Thursday, December 10, 2009

Reaction of the Week #1 - Schmidt reaction

I intended this to come out at least a week ago, but with the holiday season seems to come family crises and deaths.

So. The Schmidt reaction.  Its seminal publication came in 1923 It's pretty commonly known, and very similar to the Curtius and the Hofmann rearrangements taught in undergraduate organic II.  It can transform a carboxylic acid into an amine one carbon shorter, an aldehyde into a nitrile (generally aromatic aldehydes), or a ketone into an amide or lactam (depending on the starting material) with the addition of HN3, hydrazoic acid, in acidic conditions (the first few times I looked at it my brain saw NH3, so watch out).  Other groups that may react with HN3 are nitriles, imines, diimides, some alkenes, and alcohols, according to the Kürti and Czakó text, as well as any other acid-sensitive groups.

The intramolecular version appears in the literature frequently.  An alternative electrophile to those listed above (and the acid-to-carboxonium shown in the mechanism) is a leaving group, such as an iodide, triflate, tosylate or nosylate.  A recent JACS Communication by Kapat and coworkers at the University of Berne (Switzerland) used an acid-free version of this variation that produced great enantioselectivity of a natural product from tree frog skin, (-)-indolizidine 167B.  (This target is fairly attractive for the challenge of that particular stereocenter; a quick Google search will show you quite a few other approaches.) This is the TOC graphical be honest the colors are what made me check it out.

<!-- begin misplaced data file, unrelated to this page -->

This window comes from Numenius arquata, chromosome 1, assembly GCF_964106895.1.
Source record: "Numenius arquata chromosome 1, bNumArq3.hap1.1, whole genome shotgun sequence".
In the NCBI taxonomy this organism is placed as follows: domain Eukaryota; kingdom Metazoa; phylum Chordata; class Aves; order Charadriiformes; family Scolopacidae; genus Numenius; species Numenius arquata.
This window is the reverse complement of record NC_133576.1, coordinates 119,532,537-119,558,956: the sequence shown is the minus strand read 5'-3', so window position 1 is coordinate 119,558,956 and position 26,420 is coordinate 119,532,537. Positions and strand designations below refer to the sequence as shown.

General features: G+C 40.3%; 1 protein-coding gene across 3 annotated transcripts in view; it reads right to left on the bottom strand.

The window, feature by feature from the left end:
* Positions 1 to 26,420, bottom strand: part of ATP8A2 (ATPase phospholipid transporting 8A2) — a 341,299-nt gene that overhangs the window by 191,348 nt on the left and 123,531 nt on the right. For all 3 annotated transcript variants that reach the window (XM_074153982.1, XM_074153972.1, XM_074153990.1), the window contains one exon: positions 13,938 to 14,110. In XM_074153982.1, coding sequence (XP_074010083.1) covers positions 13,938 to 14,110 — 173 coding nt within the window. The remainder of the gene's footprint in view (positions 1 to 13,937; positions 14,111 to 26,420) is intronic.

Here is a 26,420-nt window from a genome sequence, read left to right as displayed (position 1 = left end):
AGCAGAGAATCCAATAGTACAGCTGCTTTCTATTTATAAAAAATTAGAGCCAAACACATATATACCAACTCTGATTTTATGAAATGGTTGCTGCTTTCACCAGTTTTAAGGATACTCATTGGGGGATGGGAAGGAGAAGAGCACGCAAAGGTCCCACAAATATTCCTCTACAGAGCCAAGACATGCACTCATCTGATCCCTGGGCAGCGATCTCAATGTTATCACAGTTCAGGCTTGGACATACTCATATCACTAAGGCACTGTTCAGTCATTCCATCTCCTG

The full synthesis is detailed below. There was a few interesting reactions so I wrote the synthesis out stepwise.  Copper-catalyzed asymmetric allylic substitution with a Grignard reagent enantioselectively installed a t-butoxypropyl group.  The terminal alkene then underwent carboazidation - which is a really neat reaction, though at first glance the reagents looked like some gen. chem. magic.  Reduction of the ester to the alcohol which was tosylated and then reduced resulted in the desired propyl side chain.  The t-butyl ether was cleaved under mild Lewis acidic conditions to produce the free primary alcohol.   Note the box with various deprotection conditions for t-butyl ethers (the group is generally installed with isobutene in the presence of acid).

The last few steps where the Schmidt comes in are as follows:

The free alcohol is converted to the triflate, which is nucleophilically attacked by the azide anion.  A 1,2-alkyl shift ejects nitrogen gas, and reduction of the iminium product results in 98% ee, 79% yield of the natural product. 

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Constructive criticism welcome; criticism for judgement's sake, not.